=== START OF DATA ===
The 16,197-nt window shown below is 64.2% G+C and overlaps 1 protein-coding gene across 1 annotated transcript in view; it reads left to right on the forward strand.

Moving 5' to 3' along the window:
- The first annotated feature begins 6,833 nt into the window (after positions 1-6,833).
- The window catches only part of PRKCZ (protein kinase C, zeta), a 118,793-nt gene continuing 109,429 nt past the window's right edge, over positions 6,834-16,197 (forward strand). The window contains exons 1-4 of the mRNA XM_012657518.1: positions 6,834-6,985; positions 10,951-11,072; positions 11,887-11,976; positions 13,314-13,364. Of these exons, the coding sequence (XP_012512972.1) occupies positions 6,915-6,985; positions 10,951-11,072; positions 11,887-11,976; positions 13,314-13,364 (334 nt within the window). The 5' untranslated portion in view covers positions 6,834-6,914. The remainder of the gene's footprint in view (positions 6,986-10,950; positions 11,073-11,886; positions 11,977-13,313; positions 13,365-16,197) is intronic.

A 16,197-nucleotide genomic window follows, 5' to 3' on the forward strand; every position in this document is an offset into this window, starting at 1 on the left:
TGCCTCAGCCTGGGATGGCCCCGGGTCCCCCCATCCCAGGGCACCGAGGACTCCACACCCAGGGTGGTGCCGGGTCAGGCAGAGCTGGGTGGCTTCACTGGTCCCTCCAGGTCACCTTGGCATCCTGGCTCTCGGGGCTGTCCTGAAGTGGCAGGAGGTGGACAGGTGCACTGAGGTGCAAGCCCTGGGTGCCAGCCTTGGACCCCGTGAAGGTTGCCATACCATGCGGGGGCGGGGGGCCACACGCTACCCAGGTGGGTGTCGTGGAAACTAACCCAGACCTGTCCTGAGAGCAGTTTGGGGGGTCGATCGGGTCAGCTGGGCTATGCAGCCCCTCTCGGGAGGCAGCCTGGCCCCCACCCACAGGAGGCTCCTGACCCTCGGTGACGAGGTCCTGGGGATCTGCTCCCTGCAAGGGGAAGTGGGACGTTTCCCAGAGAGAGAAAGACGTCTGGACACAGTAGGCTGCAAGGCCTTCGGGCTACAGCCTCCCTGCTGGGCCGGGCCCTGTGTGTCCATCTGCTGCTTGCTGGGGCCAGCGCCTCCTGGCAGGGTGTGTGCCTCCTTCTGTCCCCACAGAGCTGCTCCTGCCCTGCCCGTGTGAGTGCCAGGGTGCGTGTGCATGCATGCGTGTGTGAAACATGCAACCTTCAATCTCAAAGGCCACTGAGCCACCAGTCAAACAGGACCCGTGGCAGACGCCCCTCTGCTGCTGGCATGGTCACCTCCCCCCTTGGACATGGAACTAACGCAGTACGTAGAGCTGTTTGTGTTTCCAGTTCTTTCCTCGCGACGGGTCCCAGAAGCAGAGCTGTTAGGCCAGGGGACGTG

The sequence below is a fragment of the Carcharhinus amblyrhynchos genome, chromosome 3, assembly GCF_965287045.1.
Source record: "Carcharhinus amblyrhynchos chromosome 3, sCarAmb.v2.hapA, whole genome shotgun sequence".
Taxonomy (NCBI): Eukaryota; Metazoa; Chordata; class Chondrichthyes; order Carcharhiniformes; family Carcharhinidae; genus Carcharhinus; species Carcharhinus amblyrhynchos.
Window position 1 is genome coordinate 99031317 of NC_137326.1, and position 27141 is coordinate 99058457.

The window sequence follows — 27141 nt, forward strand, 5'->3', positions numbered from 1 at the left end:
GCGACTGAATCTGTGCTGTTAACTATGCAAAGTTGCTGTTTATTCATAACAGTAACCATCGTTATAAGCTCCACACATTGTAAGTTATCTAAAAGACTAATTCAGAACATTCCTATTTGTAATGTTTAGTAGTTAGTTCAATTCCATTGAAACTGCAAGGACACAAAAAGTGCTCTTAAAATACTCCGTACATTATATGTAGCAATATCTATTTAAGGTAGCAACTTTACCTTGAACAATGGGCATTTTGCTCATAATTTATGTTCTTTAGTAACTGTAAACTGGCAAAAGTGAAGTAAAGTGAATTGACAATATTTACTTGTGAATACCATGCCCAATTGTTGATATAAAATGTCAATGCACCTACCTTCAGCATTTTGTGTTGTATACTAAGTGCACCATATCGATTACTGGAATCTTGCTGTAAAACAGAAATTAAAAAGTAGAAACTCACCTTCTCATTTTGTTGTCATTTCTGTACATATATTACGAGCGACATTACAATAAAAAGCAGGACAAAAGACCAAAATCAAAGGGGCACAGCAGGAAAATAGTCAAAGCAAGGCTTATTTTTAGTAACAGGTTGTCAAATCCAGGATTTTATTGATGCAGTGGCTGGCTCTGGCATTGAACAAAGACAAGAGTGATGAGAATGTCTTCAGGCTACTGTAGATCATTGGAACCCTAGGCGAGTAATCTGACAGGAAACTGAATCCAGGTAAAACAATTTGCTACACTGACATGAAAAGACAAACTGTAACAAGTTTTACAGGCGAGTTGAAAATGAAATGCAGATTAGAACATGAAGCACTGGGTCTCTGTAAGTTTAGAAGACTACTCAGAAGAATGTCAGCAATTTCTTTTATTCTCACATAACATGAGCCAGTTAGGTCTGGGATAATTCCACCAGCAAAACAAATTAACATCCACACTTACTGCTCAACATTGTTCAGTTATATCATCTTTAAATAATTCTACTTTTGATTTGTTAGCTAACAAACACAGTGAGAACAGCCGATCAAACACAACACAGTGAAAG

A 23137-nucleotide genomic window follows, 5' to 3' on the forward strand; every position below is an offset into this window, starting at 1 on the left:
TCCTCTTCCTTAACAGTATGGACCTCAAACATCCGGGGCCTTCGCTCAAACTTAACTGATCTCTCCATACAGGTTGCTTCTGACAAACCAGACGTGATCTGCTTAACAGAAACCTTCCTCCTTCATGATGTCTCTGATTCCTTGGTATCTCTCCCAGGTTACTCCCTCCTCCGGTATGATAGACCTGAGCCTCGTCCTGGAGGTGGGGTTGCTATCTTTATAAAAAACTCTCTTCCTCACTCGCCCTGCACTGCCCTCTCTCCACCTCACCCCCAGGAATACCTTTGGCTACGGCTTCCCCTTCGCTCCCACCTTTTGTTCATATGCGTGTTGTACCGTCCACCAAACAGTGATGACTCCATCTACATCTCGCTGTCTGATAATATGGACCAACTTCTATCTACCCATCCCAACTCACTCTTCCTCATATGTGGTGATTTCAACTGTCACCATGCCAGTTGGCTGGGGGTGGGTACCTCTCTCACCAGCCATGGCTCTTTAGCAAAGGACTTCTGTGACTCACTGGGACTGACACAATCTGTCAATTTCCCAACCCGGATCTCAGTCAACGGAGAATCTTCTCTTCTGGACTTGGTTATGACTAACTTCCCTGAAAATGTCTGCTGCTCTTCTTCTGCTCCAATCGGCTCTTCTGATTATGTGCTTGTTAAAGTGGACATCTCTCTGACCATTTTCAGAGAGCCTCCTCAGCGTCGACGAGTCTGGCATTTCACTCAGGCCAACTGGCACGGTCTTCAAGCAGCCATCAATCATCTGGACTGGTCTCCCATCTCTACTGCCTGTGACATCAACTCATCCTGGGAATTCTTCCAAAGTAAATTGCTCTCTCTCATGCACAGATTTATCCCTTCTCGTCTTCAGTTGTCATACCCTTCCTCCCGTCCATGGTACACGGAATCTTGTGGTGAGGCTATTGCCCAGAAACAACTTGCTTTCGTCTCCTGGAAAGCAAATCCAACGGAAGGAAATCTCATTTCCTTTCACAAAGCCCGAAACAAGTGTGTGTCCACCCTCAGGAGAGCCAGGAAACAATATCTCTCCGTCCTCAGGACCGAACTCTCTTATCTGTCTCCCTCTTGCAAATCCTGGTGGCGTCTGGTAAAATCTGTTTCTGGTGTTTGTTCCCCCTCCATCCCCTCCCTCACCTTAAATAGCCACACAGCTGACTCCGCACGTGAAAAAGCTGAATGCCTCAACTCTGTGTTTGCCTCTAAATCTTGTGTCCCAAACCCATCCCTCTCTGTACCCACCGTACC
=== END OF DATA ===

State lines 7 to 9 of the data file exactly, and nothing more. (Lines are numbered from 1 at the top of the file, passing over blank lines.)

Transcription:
The sequence below is a fragment of the Carcharhinus amblyrhynchos genome, chromosome 3, assembly GCF_965287045.1.
Source record: "Carcharhinus amblyrhynchos chromosome 3, sCarAmb.v2.hapA, whole genome shotgun sequence".
Taxonomy (NCBI): Eukaryota; Metazoa; Chordata; class Chondrichthyes; order Carcharhiniformes; family Carcharhinidae; genus Carcharhinus; species Carcharhinus amblyrhynchos.